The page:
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Full-Text Articles in Law

Revolution And Judicial Review: Chief Justice Holt's Opinion In City Of London V. Wood, Philip A. Hamburger Jan 1994

Revolution And Judicial Review: Chief Justice Holt's Opinion In City Of London V. Wood, Philip A. Hamburger

Faculty Scholarship

In 1702, in an opinion touching upon parliamentary power, Chief Justice Sir John Holt discussed limitations on government in language that has long seemed more intriguing than clear. Undoubtedly, the Chief Justice was suggesting limitations on government – limitations that subsequently have become quite prominent, particularly in America. Yet even the best report of his opinion concerning these constraints has left historians in some doubt as to just what he was saying and why it was significant.

The case in which Chief Justice Holt was so obscure about matters of such importance, City of London v. Wood, revived the old maxim ...


Curriculum Vitae (Feminae): Biography And Early American Women Lawyers, Carol Sanger Jan 1994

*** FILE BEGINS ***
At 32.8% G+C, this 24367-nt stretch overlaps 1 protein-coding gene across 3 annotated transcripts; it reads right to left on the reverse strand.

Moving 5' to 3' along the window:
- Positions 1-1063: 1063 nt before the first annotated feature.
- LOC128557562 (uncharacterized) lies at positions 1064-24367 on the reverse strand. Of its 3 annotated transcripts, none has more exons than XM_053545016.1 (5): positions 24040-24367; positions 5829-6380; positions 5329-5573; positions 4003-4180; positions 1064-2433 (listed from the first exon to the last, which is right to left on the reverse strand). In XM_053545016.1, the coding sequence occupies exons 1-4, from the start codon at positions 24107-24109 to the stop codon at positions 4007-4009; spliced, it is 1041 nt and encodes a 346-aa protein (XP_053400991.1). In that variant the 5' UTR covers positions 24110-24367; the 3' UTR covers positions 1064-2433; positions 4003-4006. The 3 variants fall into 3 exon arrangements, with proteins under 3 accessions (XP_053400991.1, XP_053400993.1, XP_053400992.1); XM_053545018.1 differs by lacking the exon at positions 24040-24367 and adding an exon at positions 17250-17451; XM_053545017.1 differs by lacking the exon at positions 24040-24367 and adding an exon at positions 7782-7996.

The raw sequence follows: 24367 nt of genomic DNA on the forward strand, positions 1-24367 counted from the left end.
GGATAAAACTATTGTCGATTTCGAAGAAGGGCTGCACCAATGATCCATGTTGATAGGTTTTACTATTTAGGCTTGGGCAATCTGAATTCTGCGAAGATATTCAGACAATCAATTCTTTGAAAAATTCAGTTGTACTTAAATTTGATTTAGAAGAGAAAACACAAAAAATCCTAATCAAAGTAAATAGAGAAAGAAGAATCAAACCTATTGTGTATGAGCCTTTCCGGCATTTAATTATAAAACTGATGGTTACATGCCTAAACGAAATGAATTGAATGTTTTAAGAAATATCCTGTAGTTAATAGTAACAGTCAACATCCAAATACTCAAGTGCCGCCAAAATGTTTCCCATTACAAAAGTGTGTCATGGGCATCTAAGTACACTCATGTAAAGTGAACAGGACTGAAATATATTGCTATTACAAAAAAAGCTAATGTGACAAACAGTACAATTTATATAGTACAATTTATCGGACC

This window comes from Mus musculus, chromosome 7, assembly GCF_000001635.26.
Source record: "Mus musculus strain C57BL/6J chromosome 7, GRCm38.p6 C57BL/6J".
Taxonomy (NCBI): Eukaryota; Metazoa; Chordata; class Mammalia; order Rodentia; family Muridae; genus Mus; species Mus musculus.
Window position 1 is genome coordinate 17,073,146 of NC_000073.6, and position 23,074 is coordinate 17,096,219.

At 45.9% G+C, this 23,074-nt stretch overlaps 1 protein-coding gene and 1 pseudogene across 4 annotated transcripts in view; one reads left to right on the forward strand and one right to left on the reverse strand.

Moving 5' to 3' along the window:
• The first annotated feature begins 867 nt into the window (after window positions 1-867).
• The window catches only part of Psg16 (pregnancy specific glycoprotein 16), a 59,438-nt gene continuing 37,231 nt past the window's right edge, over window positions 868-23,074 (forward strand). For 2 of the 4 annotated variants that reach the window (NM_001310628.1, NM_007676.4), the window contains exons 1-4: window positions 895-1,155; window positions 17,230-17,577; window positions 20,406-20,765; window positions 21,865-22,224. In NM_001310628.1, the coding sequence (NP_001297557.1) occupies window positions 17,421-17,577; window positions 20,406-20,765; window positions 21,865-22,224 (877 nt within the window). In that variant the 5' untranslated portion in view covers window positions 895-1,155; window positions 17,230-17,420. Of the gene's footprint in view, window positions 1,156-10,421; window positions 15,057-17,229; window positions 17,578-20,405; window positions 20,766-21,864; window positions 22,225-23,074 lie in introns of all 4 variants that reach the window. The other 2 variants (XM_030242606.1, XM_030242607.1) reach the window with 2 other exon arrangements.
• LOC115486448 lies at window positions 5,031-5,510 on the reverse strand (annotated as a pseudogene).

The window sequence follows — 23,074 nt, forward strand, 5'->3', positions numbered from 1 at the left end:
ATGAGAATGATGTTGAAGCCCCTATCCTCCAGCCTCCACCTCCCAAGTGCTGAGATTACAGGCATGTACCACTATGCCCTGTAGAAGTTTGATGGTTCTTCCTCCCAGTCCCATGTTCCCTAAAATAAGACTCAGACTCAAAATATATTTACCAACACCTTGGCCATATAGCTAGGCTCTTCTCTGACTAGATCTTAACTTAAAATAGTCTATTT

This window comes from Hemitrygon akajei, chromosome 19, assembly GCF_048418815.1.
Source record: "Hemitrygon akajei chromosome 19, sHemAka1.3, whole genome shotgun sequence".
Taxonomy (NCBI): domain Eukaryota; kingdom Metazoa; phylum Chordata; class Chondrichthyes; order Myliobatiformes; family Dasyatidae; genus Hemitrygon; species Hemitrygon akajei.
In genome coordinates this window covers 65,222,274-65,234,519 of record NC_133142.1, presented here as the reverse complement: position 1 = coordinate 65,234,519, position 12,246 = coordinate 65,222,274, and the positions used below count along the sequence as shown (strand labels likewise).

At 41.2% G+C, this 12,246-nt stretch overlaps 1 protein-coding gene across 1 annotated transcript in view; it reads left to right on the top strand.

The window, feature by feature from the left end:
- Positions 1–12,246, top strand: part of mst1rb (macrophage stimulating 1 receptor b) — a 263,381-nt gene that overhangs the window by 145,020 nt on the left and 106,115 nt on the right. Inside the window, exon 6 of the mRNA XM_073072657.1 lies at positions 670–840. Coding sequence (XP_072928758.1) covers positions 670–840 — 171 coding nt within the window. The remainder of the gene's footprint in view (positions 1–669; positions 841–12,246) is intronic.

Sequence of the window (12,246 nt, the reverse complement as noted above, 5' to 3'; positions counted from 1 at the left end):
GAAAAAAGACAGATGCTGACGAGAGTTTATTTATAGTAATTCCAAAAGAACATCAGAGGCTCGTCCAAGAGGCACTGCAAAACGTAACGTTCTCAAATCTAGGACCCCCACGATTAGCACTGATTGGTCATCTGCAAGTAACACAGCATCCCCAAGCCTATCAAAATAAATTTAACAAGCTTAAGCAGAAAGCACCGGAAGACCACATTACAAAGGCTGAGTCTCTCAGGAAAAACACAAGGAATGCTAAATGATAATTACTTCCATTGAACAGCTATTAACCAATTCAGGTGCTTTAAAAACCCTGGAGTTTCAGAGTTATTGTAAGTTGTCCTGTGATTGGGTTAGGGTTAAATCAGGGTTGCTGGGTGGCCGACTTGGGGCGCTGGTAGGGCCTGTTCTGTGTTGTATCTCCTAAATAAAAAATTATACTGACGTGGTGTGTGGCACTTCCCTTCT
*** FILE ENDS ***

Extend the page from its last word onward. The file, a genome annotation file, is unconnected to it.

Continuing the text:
Curriculum Vitae (Feminae): Biography And Early American Women Lawyers, Carol Sanger

Faculty Scholarship

In this review, Carol Sanger examines the recent surge of interest in the lives of early women lawyers. Using Jane Friedman's biography of Myra Bradwell, America's First Woman Lawyer, as a starting point, Professor Sanger explores the complexities for the feminist biographer of reconciling for herself and for her subject conflicting professional, political, and personal sensibilities. Professor Sanger concludes that to advance the project of women's history, feminist biographers ought not retreat to the comforts of commemorative Victorian biography, even for Victorian subject, but should instead strive to present and accept early women subjects on their own ...


Two Social Movements, Thomas W. Merrill Jan 1994

Two Social Movements, Thomas W. Merrill

Faculty Scholarship

Two social movements in the last fifty years have had a profound impact on our understanding of law and the role of the courts in our system of government. One is the civil rights movement. The demand for greater racial and gender equality and other civil rights has changed the face of the law in countless ways. For example, it has called into question – or at least required a fundamental revision in – the traditional understanding that the courts should interpret the Constitution and laws in accordance with their original meaning. Decisions such as Brown v. Board of Education and the ...